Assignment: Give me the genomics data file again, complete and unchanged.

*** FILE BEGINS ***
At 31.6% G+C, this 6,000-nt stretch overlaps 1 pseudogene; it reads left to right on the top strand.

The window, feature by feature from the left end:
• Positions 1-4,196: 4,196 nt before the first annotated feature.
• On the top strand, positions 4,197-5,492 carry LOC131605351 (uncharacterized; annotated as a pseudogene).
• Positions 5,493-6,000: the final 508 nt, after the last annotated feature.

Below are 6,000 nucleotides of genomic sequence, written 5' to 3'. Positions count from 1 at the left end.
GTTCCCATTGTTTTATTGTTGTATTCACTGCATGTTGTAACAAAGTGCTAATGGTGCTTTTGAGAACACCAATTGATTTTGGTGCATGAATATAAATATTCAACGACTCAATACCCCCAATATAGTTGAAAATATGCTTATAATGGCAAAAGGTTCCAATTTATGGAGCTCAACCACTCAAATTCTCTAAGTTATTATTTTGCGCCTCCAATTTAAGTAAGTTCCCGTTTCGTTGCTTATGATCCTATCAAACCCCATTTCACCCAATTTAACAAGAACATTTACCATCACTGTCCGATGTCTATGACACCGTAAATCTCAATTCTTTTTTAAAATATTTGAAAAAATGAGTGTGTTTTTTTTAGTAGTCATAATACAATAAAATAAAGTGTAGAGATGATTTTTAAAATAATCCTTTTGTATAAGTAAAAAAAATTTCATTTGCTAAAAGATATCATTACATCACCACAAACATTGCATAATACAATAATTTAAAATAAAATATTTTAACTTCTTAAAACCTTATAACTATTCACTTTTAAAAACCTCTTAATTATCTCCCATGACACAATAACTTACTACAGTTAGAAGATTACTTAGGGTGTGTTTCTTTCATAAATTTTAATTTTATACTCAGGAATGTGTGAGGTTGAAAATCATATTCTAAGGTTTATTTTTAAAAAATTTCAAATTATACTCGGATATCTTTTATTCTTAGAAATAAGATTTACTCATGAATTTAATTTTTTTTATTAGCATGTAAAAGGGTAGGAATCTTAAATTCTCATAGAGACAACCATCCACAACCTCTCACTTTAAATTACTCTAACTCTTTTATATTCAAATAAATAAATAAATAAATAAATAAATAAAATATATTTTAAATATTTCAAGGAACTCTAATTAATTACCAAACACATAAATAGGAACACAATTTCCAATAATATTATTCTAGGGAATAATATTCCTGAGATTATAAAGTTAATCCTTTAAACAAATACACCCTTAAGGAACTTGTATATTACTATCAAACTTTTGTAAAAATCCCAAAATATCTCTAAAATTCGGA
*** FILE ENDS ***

At 31.6% G+C, this 6,000-nt stretch overlaps 1 pseudogene; it reads left to right on the top strand.

The window, feature by feature from the left end:
• Positions 1-4,196: 4,196 nt before the first annotated feature.
• On the top strand, positions 4,197-5,492 carry LOC131605351 (uncharacterized; annotated as a pseudogene).
• Positions 5,493-6,000: the final 508 nt, after the last annotated feature.

Below are 6,000 nucleotides of genomic sequence, written 5' to 3'. Positions count from 1 at the left end.
GTTCCCATTGTTTTATTGTTGTATTCACTGCATGTTGTAACAAAGTGCTAATGGTGCTTTTGAGAACACCAATTGATTTTGGTGCATGAATATAAATATTCAACGACTCAATACCCCCAATATAGTTGAAAATATGCTTATAATGGCAAAAGGTTCCAATTTATGGAGCTCAACCACTCAAATTCTCTAAGTTATTATTTTGCGCCTCCAATTTAAGTAAGTTCCCGTTTCGTTGCTTATGATCCTATCAAACCCCATTTCACCCAATTTAACAAGAACATTTACCATCACTGTCCGATGTCTATGACACCGTAAATCTCAATTCTTTTTTAAAATATTTGAAAAAATGAGTGTGTTTTTTTTAGTAGTCATAATACAATAAAATAAAGTGTAGAGATGATTTTTAAAATAATCCTTTTGTATAAGTAAAAAAAATTTCATTTGCTAAAAGATATCATTACATCACCACAAACATTGCATAATACAATAATTTAAAATAAAATATTTTAACTTCTTAAAACCTTATAACTATTCACTTTTAAAAACCTCTTAATTATCTCCCATGACACAATAACTTACTACAGTTAGAAGATTACTTAGGGTGTGTTTCTTTCATAAATTTTAATTTTATACTCAGGAATGTGTGAGGTTGAAAATCATATTCTAAGGTTTATTTTTAAAAAATTTCAAATTATACTCGGATATCTTTTATTCTTAGAAATAAGATTTACTCATGAATTTAATTTTTTTTATTAGCATGTAAAAGGGTAGGAATCTTAAATTCTCATAGAGACAACCATCCACAACCTCTCACTTTAAATTACTCTAACTCTTTTATATTCAAATAAATAAATAAATAAATAAATAAATAAAATATATTTTAAATATTTCAAGGAACTCTAATTAATTACCAAACACATAAATAGGAACACAATTTCCAATAATATTATTCTAGGGAATAATATTCCTGAGATTATAAAGTTAATCCTTTAAACAAATACACCCTTAAGGAACTTGTATATTACTATCAAACTTTTGTAAAAATCCCAAAATATCTCTAAAATTCGGA